WE CAN SHOW YOU THE WAY                           THREE PHASES OF DIVORCE PROCESS

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Three Phases of the Divorce Process  -

and each phase has its emotional

and practical components

Step by Step

Counseling is useful for each of these periods.

From Grief to Growth - The emotional process of divorce.

Should you stay or go?  The process of separation and divorce begins with answering that question - and usually it’s a decision made by only one spouse, not both. The question usually rises when the marital partners have lost their emotional connection to each other.

Sorting out the answer takes time and it takes courage. Counseling and therapy can help individuals and couples decide whether or not to stay together. No matter which spouse makes the decision to divorce grief follows the decision to divorce for both of them, as well as relief.

DECISION MAKING

SEPARATION AND CRISIS

EXPLORATION & RESOLUTION

Deciding to separate is painful. It’s important to have emotional and practical support while you make your decision. Before taking any action, learn about the decisions you will need to make and the options you have for getting help regarding parenting, finances, living arrangements and the legal system.


First is the period of considering whether or not to work on the marriage or call it quits. The decision period generally lasts one to two years, especially if the marriage has been a long one or if there are children involved.

Therapist


Emily M. Brown

                  MSW,LCSW

1600 Wilson Blvd.

Suite 702

Arlington, Va 22209

703 528-3900

keybridgectr@verizon.net




Separation marks the end of the marriage as you have known it. For most people, separation is more significant emotionally than the final divorce decree. When a decision to divorce is made, it sets in motion a whole series of changes: changes in living arrangements, parenting, social support, finances and one’s own identity. At the same time there is grief at losing ones hopes and dreams for the marriage. The extent of change can be scary. For some spouses, there is also relief that the bad parts of the marriage are over. This amount of change - all at once constitutes a Crisis.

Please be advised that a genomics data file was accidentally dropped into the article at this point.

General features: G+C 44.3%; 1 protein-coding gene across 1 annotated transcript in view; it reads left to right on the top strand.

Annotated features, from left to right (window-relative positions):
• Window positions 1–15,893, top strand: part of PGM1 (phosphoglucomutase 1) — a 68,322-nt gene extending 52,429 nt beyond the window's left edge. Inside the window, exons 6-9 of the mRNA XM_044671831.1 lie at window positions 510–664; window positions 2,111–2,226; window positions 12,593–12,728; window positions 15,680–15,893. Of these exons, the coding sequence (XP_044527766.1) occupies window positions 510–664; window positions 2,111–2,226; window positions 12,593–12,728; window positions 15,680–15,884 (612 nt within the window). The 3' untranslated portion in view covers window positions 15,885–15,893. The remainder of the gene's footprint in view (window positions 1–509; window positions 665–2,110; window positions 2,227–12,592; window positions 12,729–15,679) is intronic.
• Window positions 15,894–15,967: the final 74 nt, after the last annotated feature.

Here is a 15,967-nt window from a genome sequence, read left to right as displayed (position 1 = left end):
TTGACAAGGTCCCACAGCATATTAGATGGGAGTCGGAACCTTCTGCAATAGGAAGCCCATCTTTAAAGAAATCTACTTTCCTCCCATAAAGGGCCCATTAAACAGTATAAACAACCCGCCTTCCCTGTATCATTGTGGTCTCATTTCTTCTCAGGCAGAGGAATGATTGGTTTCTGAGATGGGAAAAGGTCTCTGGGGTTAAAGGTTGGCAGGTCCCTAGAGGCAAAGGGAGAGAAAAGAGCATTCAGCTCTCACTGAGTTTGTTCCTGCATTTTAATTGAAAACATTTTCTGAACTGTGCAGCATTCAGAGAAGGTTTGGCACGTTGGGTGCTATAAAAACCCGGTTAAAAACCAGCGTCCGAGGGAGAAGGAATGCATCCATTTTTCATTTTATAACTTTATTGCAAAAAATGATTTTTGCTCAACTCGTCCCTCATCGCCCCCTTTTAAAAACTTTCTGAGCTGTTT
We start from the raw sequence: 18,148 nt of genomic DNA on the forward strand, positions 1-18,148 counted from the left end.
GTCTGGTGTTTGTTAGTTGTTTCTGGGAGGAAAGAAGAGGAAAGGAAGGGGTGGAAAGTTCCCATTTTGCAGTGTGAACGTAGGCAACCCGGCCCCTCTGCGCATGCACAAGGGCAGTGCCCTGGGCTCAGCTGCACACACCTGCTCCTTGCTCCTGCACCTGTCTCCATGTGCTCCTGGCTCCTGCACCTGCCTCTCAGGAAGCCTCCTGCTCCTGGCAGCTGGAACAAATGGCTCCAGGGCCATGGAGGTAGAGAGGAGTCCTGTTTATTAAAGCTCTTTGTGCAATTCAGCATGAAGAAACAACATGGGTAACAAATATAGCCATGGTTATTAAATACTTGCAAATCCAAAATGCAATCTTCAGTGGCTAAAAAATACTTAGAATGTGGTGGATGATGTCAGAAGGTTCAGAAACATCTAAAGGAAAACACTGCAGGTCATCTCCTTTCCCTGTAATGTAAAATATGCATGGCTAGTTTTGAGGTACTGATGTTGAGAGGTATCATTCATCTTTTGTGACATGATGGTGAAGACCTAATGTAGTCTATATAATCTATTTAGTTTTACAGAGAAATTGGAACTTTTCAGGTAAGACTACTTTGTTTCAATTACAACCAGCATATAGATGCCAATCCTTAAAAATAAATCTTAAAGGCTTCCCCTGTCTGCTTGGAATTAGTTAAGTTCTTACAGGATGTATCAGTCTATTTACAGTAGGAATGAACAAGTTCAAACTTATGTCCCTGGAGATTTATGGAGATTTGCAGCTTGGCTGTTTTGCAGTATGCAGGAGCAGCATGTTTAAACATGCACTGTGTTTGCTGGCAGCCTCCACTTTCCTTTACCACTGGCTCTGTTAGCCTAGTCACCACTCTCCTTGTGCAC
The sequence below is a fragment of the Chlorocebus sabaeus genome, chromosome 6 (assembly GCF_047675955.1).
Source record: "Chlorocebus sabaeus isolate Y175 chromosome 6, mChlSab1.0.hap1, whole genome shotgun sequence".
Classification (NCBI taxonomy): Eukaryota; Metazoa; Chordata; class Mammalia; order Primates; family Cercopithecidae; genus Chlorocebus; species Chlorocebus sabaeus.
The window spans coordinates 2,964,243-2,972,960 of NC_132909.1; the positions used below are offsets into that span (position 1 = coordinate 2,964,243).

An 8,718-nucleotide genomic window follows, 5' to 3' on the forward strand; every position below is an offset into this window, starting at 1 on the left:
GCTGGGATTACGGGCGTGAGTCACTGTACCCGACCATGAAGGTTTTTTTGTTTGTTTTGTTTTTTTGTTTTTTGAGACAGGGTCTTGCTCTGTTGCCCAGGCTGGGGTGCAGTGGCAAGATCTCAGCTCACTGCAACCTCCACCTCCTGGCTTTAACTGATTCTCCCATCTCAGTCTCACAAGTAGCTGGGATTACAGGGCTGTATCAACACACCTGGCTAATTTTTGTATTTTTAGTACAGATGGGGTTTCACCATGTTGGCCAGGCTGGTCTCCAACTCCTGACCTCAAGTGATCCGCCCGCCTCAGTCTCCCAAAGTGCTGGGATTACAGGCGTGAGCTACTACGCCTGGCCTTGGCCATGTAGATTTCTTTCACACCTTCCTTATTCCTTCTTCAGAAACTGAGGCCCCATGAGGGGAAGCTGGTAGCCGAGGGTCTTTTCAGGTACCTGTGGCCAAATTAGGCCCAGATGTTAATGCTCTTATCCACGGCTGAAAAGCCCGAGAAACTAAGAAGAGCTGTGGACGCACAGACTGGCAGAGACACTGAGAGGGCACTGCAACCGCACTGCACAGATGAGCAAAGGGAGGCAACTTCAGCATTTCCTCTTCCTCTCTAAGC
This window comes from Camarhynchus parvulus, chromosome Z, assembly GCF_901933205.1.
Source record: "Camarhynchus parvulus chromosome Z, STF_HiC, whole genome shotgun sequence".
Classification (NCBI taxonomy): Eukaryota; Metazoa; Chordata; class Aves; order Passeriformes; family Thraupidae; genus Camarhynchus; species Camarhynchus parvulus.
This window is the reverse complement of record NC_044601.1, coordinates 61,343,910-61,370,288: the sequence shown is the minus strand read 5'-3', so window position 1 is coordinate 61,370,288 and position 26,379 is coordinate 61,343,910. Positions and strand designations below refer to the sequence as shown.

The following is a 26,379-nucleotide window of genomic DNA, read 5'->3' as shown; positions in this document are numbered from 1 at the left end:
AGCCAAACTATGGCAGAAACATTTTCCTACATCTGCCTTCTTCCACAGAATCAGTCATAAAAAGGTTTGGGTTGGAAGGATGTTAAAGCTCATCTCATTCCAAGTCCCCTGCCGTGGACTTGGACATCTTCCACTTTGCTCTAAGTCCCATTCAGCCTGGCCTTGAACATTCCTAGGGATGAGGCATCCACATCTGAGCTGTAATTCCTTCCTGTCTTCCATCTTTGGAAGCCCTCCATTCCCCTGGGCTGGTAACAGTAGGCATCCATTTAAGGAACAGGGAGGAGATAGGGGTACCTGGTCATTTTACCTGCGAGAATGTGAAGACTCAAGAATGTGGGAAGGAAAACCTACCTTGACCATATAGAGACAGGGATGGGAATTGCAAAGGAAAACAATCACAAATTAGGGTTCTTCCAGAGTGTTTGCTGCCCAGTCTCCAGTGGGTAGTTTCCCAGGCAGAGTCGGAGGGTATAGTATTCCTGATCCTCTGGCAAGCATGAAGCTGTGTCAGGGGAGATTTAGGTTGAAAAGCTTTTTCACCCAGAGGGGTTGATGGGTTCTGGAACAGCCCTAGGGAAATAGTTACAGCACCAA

Massive changes occur in relationships and lifestyles. Grief is a big factor for the spouse who didn’t want to separate. The temptation is to get involved in another serious relationship, without knowing why the marriage ended.

By now the legal divorce has probably occurred and the marriage is no longer the primary reference point. This is the time to explore why the marriage ended and what your contribution to it’s demise was. It is also time to explore new opportunities and challenges - not just new relationships.


It is also time to look back at your identified contribution and make changes to resolve within yourself what “old baggage from your past and childhood is getting in your way to a successful marriage. It is a time to rebuild and heal yourself in preparation for another relationship. The danger in this period continues to being drawn in to be emotionally involved with someone new before sorting out and resolving your own issues.